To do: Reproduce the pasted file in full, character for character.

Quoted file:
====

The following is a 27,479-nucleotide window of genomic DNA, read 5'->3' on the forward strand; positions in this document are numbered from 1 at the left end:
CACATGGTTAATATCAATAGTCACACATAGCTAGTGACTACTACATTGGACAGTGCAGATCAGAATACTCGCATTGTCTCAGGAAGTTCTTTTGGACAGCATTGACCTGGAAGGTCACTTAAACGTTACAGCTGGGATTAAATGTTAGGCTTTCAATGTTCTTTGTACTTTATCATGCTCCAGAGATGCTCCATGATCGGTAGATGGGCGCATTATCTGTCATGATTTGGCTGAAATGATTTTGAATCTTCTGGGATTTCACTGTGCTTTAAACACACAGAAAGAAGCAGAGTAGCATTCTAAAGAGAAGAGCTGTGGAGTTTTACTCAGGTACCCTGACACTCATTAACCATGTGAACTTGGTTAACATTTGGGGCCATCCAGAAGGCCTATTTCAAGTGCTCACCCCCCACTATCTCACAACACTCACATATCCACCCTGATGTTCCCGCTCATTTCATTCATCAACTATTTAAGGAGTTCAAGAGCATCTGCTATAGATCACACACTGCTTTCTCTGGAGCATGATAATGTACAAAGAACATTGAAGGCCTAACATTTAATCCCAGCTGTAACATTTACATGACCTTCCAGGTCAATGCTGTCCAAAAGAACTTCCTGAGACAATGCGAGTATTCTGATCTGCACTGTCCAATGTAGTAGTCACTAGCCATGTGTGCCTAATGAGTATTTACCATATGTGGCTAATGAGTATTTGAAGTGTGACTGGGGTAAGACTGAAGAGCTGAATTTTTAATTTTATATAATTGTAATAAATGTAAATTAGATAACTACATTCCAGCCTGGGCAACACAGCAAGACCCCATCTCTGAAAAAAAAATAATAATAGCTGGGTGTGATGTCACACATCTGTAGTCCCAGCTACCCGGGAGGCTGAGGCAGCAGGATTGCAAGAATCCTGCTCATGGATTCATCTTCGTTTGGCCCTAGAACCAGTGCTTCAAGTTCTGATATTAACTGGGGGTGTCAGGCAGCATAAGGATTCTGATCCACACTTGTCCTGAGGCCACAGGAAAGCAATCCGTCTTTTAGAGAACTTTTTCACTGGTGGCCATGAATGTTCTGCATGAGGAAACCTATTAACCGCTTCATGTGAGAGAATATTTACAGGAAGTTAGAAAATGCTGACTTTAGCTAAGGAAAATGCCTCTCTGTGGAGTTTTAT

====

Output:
The following is a 27,479-nucleotide window of genomic DNA, read 5'->3' on the forward strand; positions in this document are numbered from 1 at the left end:
CACATGGTTAATATCAATAGTCACACATAGCTAGTGACTACTACATTGGACAGTGCAGATCAGAATACTCGCATTGTCTCAGGAAGTTCTTTTGGACAGCATTGACCTGGAAGGTCACTTAAACGTTACAGCTGGGATTAAATGTTAGGCTTTCAATGTTCTTTGTACTTTATCATGCTCCAGAGATGCTCCATGATCGGTAGATGGGCGCATTATCTGTCATGATTTGGCTGAAATGATTTTGAATCTTCTGGGATTTCACTGTGCTTTAAACACACAGAAAGAAGCAGAGTAGCATTCTAAAGAGAAGAGCTGTGGAGTTTTACTCAGGTACCCTGACACTCATTAACCATGTGAACTTGGTTAACATTTGGGGCCATCCAGAAGGCCTATTTCAAGTGCTCACCCCCCACTATCTCACAACACTCACATATCCACCCTGATGTTCCCGCTCATTTCATTCATCAACTATTTAAGGAGTTCAAGAGCATCTGCTATAGATCACACACTGCTTTCTCTGGAGCATGATAATGTACAAAGAACATTGAAGGCCTAACATTTAATCCCAGCTGTAACATTTACATGACCTTCCAGGTCAATGCTGTCCAAAAGAACTTCCTGAGACAATGCGAGTATTCTGATCTGCACTGTCCAATGTAGTAGTCACTAGCCATGTGTGCCTAATGAGTATTTACCATATGTGGCTAATGAGTATTTGAAGTGTGACTGGGGTAAGACTGAAGAGCTGAATTTTTAATTTTATATAATTGTAATAAATGTAAATTAGATAACTACATTCCAGCCTGGGCAACACAGCAAGACCCCATCTCTGAAAAAAAAATAATAATAGCTGGGTGTGATGTCACACATCTGTAGTCCCAGCTACCCGGGAGGCTGAGGCAGCAGGATTGCAAGAATCCTGCTCATGGATTCATCTTCGTTTGGCCCTAGAACCAGTGCTTCAAGTTCTGATATTAACTGGGGGTGTCAGGCAGCATAAGGATTCTGATCCACACTTGTCCTGAGGCCACAGGAAAGCAATCCGTCTTTTAGAGAACTTTTTCACTGGTGGCCATGAATGTTCTGCATGAGGAAACCTATTAACCGCTTCATGTGAGAGAATATTTACAGGAAGTTAGAAAATGCTGACTTTAGCTAAGGAAAATGCCTCTCTGTGGAGTTTTAT